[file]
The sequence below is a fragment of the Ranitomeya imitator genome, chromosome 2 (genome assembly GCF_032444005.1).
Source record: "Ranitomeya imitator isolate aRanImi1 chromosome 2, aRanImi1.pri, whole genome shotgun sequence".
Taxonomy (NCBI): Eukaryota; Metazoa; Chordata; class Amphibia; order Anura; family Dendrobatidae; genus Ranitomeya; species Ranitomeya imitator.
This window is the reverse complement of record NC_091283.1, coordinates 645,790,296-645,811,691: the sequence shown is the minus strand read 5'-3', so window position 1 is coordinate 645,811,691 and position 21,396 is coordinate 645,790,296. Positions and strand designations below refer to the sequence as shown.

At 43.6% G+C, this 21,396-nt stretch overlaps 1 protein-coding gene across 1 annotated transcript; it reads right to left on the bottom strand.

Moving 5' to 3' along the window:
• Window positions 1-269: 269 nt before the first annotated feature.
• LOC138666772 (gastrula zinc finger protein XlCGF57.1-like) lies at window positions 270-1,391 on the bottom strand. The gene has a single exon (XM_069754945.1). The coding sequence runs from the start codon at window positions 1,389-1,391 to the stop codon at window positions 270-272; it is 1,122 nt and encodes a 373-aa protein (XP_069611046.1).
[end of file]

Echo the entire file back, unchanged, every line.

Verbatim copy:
The sequence below is a fragment of the Ranitomeya imitator genome, chromosome 2 (genome assembly GCF_032444005.1).
Source record: "Ranitomeya imitator isolate aRanImi1 chromosome 2, aRanImi1.pri, whole genome shotgun sequence".
Taxonomy (NCBI): Eukaryota; Metazoa; Chordata; class Amphibia; order Anura; family Dendrobatidae; genus Ranitomeya; species Ranitomeya imitator.
This window is the reverse complement of record NC_091283.1, coordinates 645,790,296-645,811,691: the sequence shown is the minus strand read 5'-3', so window position 1 is coordinate 645,811,691 and position 21,396 is coordinate 645,790,296. Positions and strand designations below refer to the sequence as shown.

At 43.6% G+C, this 21,396-nt stretch overlaps 1 protein-coding gene across 1 annotated transcript; it reads right to left on the bottom strand.

Moving 5' to 3' along the window:
• Window positions 1-269: 269 nt before the first annotated feature.
• LOC138666772 (gastrula zinc finger protein XlCGF57.1-like) lies at window positions 270-1,391 on the bottom strand. The gene has a single exon (XM_069754945.1). The coding sequence runs from the start codon at window positions 1,389-1,391 to the stop codon at window positions 270-272; it is 1,122 nt and encodes a 373-aa protein (XP_069611046.1).